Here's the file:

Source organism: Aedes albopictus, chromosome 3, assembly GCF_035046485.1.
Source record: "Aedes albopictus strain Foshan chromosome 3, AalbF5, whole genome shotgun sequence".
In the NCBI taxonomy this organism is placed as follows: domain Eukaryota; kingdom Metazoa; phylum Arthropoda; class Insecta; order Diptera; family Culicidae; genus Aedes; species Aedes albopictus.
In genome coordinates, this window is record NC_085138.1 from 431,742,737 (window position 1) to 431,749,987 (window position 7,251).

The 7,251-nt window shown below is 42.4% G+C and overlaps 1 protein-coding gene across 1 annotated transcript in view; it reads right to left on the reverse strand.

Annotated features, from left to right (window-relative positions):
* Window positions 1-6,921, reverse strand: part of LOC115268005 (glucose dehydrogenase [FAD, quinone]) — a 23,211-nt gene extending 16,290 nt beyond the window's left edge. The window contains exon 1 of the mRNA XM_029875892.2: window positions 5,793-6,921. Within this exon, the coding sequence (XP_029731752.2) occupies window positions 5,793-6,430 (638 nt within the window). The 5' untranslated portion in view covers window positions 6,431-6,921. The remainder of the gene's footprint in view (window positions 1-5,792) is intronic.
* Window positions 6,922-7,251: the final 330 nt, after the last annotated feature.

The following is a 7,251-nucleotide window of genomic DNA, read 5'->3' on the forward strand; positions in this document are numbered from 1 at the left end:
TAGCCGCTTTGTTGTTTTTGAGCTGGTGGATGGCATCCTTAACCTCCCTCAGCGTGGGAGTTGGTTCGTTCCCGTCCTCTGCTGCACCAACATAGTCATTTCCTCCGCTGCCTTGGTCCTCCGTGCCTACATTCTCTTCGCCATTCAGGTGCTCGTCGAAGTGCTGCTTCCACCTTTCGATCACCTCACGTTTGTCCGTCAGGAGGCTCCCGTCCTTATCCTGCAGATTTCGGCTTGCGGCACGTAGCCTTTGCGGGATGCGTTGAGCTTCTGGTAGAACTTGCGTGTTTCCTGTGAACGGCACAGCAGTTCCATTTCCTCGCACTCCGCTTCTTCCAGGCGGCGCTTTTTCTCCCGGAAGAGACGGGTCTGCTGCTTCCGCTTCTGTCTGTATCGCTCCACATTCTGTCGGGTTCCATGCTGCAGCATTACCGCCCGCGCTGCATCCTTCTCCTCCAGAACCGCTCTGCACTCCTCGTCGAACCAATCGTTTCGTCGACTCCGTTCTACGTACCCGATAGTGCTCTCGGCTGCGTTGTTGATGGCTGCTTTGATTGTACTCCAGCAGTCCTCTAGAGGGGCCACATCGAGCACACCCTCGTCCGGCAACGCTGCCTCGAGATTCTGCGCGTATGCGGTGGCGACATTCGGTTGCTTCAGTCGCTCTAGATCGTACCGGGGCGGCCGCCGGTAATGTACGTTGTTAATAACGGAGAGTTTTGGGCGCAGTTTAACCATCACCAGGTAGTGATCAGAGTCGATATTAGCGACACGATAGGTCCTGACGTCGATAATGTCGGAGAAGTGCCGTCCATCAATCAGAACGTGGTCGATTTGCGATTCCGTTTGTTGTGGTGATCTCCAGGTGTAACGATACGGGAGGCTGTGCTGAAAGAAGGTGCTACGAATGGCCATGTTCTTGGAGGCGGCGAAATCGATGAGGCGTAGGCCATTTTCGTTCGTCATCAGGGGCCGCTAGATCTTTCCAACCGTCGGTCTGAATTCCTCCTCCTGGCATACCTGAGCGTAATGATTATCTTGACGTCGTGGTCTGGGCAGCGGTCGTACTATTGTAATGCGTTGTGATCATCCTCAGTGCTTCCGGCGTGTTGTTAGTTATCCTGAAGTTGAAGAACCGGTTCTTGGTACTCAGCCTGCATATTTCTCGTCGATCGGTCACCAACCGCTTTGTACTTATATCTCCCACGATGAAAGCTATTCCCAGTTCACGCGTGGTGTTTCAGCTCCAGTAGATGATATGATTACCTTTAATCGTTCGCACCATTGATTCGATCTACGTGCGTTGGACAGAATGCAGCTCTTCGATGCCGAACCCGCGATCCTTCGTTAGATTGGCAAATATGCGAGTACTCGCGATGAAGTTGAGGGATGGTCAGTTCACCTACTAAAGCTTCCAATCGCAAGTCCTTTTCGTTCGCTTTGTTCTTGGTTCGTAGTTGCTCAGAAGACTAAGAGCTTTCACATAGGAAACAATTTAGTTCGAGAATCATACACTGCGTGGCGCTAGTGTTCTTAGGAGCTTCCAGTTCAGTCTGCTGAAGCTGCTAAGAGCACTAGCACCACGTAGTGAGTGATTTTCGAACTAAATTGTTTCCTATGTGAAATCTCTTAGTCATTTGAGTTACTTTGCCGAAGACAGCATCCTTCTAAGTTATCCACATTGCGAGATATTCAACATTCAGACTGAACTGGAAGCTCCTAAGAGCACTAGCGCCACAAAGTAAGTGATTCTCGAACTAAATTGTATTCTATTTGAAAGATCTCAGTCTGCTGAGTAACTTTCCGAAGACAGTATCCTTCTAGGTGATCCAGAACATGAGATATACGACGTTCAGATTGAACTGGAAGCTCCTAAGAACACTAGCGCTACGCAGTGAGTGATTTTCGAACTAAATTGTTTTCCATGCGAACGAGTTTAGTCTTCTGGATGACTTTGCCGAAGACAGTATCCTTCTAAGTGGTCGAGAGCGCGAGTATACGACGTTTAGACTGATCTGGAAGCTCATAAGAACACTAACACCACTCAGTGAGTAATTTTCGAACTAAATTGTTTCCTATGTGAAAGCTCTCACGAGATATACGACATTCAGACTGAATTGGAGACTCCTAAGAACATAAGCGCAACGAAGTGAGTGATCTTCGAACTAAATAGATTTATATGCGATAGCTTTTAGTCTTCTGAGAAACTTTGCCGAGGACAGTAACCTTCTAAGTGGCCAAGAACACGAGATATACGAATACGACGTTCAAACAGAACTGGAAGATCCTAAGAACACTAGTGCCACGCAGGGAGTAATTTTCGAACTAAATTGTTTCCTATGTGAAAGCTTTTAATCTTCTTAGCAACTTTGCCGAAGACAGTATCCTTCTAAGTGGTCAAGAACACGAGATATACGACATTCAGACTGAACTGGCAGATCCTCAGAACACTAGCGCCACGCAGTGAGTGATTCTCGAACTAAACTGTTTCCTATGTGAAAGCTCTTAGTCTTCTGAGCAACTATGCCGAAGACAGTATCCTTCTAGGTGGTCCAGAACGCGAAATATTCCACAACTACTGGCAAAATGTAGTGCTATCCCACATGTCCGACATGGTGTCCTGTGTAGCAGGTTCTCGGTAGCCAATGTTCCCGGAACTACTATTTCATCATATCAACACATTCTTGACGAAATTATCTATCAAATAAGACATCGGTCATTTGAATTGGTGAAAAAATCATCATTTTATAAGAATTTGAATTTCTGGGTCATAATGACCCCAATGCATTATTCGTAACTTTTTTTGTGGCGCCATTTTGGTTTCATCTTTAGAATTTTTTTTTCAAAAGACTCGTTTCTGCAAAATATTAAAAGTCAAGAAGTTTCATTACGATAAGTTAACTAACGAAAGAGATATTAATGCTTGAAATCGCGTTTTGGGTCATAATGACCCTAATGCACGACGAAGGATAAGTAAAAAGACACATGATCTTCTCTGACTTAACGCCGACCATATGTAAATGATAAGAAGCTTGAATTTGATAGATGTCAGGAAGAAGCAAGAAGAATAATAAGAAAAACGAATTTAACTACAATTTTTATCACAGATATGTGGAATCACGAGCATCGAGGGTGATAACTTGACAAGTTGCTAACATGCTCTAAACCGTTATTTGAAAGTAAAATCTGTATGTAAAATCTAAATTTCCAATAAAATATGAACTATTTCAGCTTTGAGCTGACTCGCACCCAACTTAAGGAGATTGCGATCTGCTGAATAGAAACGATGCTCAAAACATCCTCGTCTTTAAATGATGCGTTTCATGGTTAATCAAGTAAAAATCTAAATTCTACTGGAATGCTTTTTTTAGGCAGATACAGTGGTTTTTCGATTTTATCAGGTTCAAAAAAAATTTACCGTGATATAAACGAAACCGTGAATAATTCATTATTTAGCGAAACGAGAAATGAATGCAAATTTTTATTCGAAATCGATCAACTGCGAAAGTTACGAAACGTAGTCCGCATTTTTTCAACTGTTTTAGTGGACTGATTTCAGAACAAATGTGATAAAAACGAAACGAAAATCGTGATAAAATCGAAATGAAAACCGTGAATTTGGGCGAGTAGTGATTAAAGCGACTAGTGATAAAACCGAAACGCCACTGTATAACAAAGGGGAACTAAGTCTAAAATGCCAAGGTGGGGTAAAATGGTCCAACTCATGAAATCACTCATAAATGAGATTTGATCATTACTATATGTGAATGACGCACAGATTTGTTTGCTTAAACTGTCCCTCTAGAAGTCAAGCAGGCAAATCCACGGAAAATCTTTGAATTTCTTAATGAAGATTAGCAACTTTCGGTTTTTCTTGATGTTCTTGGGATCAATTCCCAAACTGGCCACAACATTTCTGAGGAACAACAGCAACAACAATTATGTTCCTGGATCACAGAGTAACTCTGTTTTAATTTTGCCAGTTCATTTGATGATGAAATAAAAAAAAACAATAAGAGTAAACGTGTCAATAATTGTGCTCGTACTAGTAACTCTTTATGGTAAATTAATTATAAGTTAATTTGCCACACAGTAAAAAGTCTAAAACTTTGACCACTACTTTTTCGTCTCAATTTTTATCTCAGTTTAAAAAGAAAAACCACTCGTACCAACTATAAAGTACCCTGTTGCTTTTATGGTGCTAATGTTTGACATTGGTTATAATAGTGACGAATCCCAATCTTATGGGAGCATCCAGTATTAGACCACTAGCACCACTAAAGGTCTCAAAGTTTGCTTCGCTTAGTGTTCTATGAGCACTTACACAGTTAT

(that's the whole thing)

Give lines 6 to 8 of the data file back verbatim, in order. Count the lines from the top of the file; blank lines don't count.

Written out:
Annotated features, from left to right (window-relative positions):
* Window positions 1-6,921, reverse strand: part of LOC115268005 (glucose dehydrogenase [FAD, quinone]) — a 23,211-nt gene extending 16,290 nt beyond the window's left edge. The window contains exon 1 of the mRNA XM_029875892.2: window positions 5,793-6,921. Within this exon, the coding sequence (XP_029731752.2) occupies window positions 5,793-6,430 (638 nt within the window). The 5' untranslated portion in view covers window positions 6,431-6,921. The remainder of the gene's footprint in view (window positions 1-5,792) is intronic.
* Window positions 6,922-7,251: the final 330 nt, after the last annotated feature.